Photo taken during a studio recording session

Audio mixing 

“Audio engineering is like cooking: the better the main ingredients, the better the dish. Sure, we can make it look and sound like a three star dish, but when the recording is done right, that five star wins it every time. Sprinkle some effects for seasoning and we’ve got something worth serving/hearing.” 

- William Bowser, mixing engineer and producer

After a recording is done, there are several files that make up a song called a multitrack. These files need to be balanced with each other in terms of volume and stereo image, and creative effects not present in the original recording are added. This process takes the song from a rough demo of files to a polished song that draws the listener in and holds their attention. I see this as both a technical and creative role because a mixing engineer will fix problems such as phase issues and will also make sure that the emotional impact is there by emphasizing certain lyrics with delays or other tools. 

For more on getting started with mixing, check out the basics of mixing music.

Audio mastering 

Mastering is the last stop in the audio production process. While the mixer receives multitrack files to do their work, a mastering engineer receives a stereo mixdown to adjust. After a song is mixed, a mastering engineer provides a final quality control check by adjusting volume and tone so that the song translates well across different types of playback systems. They will also clean up any artifacts that distract the listener from the music and enhance the stereo image. When mastering an album, the mastering engineer will listen to every track and make adjustments so that all of the songs sound consistent and like they belong together on an album.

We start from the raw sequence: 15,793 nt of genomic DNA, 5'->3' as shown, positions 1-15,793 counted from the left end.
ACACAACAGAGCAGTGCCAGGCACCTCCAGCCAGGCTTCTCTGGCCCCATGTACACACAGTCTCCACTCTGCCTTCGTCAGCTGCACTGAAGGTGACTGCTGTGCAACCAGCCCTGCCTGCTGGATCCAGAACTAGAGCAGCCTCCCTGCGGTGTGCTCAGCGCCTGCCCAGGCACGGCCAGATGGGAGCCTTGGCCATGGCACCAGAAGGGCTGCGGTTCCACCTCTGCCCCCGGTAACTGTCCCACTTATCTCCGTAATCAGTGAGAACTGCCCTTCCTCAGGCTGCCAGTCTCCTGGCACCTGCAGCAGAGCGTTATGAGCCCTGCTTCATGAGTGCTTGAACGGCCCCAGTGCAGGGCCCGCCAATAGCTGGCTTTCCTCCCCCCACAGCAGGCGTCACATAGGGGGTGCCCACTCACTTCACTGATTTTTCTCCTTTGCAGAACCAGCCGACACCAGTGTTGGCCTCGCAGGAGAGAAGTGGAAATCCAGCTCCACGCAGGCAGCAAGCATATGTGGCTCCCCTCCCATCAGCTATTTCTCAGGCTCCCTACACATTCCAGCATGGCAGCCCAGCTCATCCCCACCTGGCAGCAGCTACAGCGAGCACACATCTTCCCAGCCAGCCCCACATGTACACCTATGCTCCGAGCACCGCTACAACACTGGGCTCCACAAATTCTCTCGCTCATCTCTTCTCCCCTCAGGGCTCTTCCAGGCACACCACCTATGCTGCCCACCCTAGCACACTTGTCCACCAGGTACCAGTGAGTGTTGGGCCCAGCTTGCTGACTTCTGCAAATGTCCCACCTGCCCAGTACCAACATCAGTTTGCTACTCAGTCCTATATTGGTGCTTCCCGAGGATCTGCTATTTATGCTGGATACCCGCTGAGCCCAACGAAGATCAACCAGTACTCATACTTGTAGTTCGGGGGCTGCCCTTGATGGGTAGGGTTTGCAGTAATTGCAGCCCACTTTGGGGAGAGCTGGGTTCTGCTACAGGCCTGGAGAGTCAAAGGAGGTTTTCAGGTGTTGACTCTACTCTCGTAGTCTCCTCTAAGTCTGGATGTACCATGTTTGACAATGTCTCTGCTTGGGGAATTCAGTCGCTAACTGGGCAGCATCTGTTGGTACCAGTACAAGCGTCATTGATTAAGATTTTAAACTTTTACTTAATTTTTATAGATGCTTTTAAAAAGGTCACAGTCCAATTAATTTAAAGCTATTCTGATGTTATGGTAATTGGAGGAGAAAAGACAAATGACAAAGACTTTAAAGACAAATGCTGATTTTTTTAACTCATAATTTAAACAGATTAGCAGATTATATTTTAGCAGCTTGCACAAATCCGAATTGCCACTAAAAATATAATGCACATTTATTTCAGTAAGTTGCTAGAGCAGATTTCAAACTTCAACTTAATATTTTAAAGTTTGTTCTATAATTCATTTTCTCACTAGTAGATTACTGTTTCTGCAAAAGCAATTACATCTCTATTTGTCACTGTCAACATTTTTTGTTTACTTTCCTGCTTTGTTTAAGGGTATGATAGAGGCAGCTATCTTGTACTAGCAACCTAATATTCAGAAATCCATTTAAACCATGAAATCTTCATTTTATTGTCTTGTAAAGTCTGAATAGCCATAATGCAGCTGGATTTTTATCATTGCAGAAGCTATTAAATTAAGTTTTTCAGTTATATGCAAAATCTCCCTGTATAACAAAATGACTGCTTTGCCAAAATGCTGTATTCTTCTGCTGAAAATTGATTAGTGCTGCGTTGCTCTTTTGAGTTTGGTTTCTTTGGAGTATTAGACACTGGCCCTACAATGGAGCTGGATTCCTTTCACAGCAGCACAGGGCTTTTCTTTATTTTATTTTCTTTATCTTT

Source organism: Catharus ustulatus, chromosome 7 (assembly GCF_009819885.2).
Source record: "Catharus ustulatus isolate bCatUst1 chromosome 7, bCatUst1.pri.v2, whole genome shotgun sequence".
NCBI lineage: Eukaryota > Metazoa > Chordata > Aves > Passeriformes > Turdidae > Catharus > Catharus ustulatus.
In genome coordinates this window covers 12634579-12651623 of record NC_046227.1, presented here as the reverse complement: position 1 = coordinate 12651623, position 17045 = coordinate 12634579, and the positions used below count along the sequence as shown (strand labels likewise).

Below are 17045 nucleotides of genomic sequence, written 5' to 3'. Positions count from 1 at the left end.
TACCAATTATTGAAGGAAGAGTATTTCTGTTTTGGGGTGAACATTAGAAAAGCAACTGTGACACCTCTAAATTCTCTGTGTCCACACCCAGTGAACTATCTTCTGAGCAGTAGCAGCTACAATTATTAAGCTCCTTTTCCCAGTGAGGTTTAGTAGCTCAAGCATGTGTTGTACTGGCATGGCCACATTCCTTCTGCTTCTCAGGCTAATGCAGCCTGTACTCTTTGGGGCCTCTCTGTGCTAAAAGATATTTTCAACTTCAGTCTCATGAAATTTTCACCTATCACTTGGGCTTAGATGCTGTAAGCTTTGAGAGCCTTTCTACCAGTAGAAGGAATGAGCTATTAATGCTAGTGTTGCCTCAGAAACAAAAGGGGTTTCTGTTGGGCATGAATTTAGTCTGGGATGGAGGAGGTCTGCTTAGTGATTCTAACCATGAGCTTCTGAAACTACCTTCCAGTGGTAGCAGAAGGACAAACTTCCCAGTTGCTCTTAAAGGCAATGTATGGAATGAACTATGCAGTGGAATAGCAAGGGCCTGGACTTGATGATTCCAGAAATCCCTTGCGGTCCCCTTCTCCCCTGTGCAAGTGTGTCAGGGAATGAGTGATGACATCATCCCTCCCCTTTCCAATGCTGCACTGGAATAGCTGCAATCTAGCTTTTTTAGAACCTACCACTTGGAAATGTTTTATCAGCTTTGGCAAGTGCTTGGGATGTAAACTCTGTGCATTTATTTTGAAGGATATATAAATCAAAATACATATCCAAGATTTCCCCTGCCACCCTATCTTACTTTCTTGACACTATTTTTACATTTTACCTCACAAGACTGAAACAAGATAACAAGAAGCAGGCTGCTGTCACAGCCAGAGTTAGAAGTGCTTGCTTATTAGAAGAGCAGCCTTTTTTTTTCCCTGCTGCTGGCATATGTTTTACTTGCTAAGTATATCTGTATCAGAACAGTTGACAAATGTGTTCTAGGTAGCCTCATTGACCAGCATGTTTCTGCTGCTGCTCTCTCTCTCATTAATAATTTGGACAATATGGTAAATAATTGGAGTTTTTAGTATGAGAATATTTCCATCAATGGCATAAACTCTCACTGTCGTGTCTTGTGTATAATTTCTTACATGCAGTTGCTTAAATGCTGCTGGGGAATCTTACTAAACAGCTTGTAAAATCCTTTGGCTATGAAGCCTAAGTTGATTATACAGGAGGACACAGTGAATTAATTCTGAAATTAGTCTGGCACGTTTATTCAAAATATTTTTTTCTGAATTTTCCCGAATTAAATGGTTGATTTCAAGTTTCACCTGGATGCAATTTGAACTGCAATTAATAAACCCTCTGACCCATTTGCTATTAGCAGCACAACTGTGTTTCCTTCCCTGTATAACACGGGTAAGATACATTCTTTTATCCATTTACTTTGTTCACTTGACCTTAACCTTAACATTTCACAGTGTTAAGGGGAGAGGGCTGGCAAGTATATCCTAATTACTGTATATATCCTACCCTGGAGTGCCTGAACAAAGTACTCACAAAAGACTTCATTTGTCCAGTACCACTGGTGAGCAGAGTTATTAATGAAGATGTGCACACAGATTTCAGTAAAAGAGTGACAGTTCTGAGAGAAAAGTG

If mastering sounds intriguing to you, check out our tips on how to become a mastering engineer and the iZotope mastering guide.

Post production  

You might hear “post production” and think “aren’t mixing and mastering part of the post production process?” They absolutely are! However, when an audio engineer says they do “post production,” chances are they are referring to mixing audio for video or film. In my experience, this field of audio engineering is tedious but very rewarding to see come together. These sessions can get very big with all the dialog tracks, sound effect tracks, and musical score tracks so being on top of file management is a must.

For big-budget productions, there are several audio people involved. There are dialogue editors who clean up recordings done on-set and even out volumes so that every word is heard. If there are any lines that aren’t clear or otherwise need to be redone, Automatic Dialogue Replacement (ADR) happens. There are also sound effects and music that needs to be created and placed in the session to line up with the picture.

How do you become an audio engineer?

“Any skill that seems to come naturally & effortlessly is the product of practice. You have to commit to putting in the time and effort to hone your skills. There are no shortcuts.” 

- Steve DeMott, audio engineer and producer